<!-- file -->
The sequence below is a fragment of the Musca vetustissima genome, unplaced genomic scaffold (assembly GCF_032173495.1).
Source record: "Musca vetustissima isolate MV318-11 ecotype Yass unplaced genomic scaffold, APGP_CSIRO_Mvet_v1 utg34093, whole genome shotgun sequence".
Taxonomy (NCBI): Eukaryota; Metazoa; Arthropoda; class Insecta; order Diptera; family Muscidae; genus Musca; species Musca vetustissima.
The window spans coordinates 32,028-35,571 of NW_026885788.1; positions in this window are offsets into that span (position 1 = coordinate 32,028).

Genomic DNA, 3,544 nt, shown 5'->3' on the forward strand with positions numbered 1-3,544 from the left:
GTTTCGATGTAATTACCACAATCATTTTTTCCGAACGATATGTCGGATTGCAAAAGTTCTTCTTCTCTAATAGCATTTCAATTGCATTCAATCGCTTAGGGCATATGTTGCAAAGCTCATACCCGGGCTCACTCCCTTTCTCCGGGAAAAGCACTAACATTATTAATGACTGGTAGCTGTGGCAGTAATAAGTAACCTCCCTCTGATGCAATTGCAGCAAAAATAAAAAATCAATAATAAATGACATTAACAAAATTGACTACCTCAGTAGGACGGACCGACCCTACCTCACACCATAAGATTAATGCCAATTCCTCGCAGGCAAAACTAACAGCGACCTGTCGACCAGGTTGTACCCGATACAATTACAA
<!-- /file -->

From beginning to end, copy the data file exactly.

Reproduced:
The sequence below is a fragment of the Musca vetustissima genome, unplaced genomic scaffold (assembly GCF_032173495.1).
Source record: "Musca vetustissima isolate MV318-11 ecotype Yass unplaced genomic scaffold, APGP_CSIRO_Mvet_v1 utg34093, whole genome shotgun sequence".
Taxonomy (NCBI): Eukaryota; Metazoa; Arthropoda; class Insecta; order Diptera; family Muscidae; genus Musca; species Musca vetustissima.
The window spans coordinates 32,028-35,571 of NW_026885788.1; positions in this window are offsets into that span (position 1 = coordinate 32,028).

Genomic DNA, 3,544 nt, shown 5'->3' on the forward strand with positions numbered 1-3,544 from the left:
GTTTCGATGTAATTACCACAATCATTTTTTCCGAACGATATGTCGGATTGCAAAAGTTCTTCTTCTCTAATAGCATTTCAATTGCATTCAATCGCTTAGGGCATATGTTGCAAAGCTCATACCCGGGCTCACTCCCTTTCTCCGGGAAAAGCACTAACATTATTAATGACTGGTAGCTGTGGCAGTAATAAGTAACCTCCCTCTGATGCAATTGCAGCAAAAATAAAAAATCAATAATAAATGACATTAACAAAATTGACTACCTCAGTAGGACGGACCGACCCTACCTCACACCATAAGATTAATGCCAATTCCTCGCAGGCAAAACTAACAGCGACCTGTCGACCAGGTTGTACCCGATACAATTACAA